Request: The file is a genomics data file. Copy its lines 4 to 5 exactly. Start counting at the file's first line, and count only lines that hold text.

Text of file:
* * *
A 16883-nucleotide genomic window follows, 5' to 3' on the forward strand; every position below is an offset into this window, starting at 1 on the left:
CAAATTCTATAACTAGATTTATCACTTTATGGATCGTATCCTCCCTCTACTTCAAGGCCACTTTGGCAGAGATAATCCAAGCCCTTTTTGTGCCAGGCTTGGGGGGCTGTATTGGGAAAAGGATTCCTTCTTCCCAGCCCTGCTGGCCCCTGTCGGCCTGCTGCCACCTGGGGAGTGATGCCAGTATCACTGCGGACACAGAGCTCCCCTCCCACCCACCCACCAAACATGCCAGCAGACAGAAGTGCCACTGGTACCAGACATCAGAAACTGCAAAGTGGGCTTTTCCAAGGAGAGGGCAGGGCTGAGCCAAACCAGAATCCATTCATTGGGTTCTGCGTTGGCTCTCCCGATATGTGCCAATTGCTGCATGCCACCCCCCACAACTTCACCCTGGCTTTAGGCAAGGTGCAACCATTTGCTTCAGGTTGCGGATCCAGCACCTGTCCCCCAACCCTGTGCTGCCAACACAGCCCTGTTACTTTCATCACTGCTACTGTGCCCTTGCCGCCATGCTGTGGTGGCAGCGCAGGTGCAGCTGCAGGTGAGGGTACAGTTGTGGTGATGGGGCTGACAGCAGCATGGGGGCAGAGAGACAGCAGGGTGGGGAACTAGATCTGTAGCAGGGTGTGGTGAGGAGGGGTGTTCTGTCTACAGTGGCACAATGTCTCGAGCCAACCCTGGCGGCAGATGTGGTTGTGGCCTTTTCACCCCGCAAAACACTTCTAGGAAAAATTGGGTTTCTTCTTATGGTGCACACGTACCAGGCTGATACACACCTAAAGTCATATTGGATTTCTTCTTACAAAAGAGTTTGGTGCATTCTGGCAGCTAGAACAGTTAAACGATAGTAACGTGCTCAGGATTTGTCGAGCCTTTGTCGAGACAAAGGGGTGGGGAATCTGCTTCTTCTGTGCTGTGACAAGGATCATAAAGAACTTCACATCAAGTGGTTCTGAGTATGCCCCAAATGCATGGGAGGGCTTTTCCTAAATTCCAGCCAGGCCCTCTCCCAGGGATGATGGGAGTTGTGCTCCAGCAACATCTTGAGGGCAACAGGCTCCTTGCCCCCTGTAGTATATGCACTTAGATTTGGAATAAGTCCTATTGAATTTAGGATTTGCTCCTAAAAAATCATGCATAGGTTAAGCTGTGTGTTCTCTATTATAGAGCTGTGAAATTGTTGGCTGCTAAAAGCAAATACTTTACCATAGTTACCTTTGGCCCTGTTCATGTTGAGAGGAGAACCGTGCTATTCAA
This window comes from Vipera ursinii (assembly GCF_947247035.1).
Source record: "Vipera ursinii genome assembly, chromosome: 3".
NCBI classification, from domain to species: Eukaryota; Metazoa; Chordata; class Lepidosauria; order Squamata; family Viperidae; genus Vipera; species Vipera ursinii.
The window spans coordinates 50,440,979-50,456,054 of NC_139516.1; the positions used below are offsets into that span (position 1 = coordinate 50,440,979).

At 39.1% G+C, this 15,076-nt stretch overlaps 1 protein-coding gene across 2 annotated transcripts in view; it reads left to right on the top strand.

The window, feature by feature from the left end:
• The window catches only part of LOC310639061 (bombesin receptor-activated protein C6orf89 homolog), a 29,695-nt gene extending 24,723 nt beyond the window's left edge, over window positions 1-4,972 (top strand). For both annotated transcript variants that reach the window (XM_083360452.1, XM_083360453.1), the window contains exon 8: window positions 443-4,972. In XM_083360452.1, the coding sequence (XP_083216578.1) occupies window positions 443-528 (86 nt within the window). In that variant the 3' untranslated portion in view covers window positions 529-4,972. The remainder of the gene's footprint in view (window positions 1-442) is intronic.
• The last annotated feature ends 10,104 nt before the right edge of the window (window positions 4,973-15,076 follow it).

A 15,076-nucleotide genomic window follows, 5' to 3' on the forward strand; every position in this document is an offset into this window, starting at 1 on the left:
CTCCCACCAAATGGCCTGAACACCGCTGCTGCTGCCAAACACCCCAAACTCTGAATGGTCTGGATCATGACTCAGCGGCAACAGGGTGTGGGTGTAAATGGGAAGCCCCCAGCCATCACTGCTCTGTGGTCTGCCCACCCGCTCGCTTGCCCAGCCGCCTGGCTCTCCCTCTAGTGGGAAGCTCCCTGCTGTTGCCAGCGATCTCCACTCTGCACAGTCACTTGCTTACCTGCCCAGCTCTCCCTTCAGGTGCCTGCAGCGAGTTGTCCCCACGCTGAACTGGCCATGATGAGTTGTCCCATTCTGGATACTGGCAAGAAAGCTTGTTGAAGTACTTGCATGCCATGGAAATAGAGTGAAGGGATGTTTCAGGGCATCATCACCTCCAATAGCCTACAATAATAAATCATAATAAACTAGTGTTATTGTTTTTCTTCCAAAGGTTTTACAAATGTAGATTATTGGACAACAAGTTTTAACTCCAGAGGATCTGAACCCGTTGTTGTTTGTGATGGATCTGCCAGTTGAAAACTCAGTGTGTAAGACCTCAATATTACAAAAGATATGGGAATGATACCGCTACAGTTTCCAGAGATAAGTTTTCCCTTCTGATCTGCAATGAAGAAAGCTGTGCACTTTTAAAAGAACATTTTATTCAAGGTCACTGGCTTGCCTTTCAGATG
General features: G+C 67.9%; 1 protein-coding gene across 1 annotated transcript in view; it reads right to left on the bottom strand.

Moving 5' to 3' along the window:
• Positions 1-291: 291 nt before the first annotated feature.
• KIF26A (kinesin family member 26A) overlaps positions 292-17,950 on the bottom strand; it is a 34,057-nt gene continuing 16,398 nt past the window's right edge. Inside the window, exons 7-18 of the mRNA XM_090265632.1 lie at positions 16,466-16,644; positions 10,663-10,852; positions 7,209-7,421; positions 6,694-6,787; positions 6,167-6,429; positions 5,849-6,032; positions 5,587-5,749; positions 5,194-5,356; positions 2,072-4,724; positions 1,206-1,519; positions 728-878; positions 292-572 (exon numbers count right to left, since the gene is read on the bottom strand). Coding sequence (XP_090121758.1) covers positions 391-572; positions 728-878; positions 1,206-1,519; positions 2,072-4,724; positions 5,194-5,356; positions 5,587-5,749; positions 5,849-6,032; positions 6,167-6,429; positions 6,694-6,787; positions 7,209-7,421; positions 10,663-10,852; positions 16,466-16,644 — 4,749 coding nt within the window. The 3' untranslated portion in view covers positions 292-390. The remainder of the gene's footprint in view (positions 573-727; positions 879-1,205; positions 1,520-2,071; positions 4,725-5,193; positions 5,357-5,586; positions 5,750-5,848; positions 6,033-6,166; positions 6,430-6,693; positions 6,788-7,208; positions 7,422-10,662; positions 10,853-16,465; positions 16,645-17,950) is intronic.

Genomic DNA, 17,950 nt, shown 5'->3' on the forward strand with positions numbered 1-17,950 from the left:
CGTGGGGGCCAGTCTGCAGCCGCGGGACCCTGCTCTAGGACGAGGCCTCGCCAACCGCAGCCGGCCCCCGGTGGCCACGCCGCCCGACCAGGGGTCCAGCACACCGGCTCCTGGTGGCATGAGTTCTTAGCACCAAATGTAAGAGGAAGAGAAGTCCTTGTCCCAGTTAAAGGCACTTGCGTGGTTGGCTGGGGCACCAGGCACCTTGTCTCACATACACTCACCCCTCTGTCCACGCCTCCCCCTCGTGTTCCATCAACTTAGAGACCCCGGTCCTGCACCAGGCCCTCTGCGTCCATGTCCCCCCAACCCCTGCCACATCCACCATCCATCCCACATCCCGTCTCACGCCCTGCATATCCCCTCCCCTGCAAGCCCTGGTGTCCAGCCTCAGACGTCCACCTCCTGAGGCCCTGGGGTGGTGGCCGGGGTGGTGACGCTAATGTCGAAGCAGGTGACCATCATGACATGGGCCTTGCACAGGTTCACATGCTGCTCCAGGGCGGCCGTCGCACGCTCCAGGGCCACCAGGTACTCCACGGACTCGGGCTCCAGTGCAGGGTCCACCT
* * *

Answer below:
Source record: "Vipera ursinii genome assembly, chromosome: 3".
NCBI classification, from domain to species: Eukaryota; Metazoa; Chordata; class Lepidosauria; order Squamata; family Viperidae; genus Vipera; species Vipera ursinii.